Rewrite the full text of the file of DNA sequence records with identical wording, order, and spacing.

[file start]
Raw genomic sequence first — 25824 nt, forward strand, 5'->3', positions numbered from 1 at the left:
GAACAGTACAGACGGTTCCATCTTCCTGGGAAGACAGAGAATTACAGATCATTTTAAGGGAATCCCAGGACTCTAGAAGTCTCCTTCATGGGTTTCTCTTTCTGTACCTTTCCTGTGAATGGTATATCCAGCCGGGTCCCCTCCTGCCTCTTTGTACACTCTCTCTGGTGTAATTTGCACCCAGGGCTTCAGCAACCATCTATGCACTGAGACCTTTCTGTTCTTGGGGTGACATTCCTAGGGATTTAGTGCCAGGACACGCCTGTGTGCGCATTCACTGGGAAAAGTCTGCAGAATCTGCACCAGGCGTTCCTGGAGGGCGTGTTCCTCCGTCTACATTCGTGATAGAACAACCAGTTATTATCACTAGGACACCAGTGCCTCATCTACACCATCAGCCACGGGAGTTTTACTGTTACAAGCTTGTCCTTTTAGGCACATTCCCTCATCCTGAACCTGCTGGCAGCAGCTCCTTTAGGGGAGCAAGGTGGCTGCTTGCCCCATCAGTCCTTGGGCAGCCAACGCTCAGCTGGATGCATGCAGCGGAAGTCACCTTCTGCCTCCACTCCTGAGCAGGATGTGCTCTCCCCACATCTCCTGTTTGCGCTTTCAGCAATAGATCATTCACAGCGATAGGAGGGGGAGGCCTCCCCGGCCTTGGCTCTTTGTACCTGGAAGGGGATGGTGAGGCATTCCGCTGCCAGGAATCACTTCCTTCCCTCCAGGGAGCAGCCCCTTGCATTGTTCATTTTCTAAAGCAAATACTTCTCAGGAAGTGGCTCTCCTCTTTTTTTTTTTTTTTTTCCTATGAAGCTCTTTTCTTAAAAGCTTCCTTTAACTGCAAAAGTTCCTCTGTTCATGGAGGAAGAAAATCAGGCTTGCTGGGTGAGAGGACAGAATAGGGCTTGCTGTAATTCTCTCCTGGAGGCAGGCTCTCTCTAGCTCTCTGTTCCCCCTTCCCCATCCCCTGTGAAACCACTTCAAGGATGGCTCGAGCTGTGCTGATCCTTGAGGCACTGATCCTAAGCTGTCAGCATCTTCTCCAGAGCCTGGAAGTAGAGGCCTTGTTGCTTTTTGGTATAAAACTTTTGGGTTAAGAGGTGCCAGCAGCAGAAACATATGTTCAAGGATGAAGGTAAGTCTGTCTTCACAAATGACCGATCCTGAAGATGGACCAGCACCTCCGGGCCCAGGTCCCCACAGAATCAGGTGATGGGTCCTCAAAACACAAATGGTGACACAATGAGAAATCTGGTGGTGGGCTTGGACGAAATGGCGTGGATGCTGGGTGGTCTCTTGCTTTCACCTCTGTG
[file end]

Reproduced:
Raw genomic sequence first — 25824 nt, forward strand, 5'->3', positions numbered from 1 at the left:
GAACAGTACAGACGGTTCCATCTTCCTGGGAAGACAGAGAATTACAGATCATTTTAAGGGAATCCCAGGACTCTAGAAGTCTCCTTCATGGGTTTCTCTTTCTGTACCTTTCCTGTGAATGGTATATCCAGCCGGGTCCCCTCCTGCCTCTTTGTACACTCTCTCTGGTGTAATTTGCACCCAGGGCTTCAGCAACCATCTATGCACTGAGACCTTTCTGTTCTTGGGGTGACATTCCTAGGGATTTAGTGCCAGGACACGCCTGTGTGCGCATTCACTGGGAAAAGTCTGCAGAATCTGCACCAGGCGTTCCTGGAGGGCGTGTTCCTCCGTCTACATTCGTGATAGAACAACCAGTTATTATCACTAGGACACCAGTGCCTCATCTACACCATCAGCCACGGGAGTTTTACTGTTACAAGCTTGTCCTTTTAGGCACATTCCCTCATCCTGAACCTGCTGGCAGCAGCTCCTTTAGGGGAGCAAGGTGGCTGCTTGCCCCATCAGTCCTTGGGCAGCCAACGCTCAGCTGGATGCATGCAGCGGAAGTCACCTTCTGCCTCCACTCCTGAGCAGGATGTGCTCTCCCCACATCTCCTGTTTGCGCTTTCAGCAATAGATCATTCACAGCGATAGGAGGGGGAGGCCTCCCCGGCCTTGGCTCTTTGTACCTGGAAGGGGATGGTGAGGCATTCCGCTGCCAGGAATCACTTCCTTCCCTCCAGGGAGCAGCCCCTTGCATTGTTCATTTTCTAAAGCAAATACTTCTCAGGAAGTGGCTCTCCTCTTTTTTTTTTTTTTTTTCCTATGAAGCTCTTTTCTTAAAAGCTTCCTTTAACTGCAAAAGTTCCTCTGTTCATGGAGGAAGAAAATCAGGCTTGCTGGGTGAGAGGACAGAATAGGGCTTGCTGTAATTCTCTCCTGGAGGCAGGCTCTCTCTAGCTCTCTGTTCCCCCTTCCCCATCCCCTGTGAAACCACTTCAAGGATGGCTCGAGCTGTGCTGATCCTTGAGGCACTGATCCTAAGCTGTCAGCATCTTCTCCAGAGCCTGGAAGTAGAGGCCTTGTTGCTTTTTGGTATAAAACTTTTGGGTTAAGAGGTGCCAGCAGCAGAAACATATGTTCAAGGATGAAGGTAAGTCTGTCTTCACAAATGACCGATCCTGAAGATGGACCAGCACCTCCGGGCCCAGGTCCCCACAGAATCAGGTGATGGGTCCTCAAAACACAAATGGTGACACAATGAGAAATCTGGTGGTGGGCTTGGACGAAATGGCGTGGATGCTGGGTGGTCTCTTGCTTTCACCTCTGTG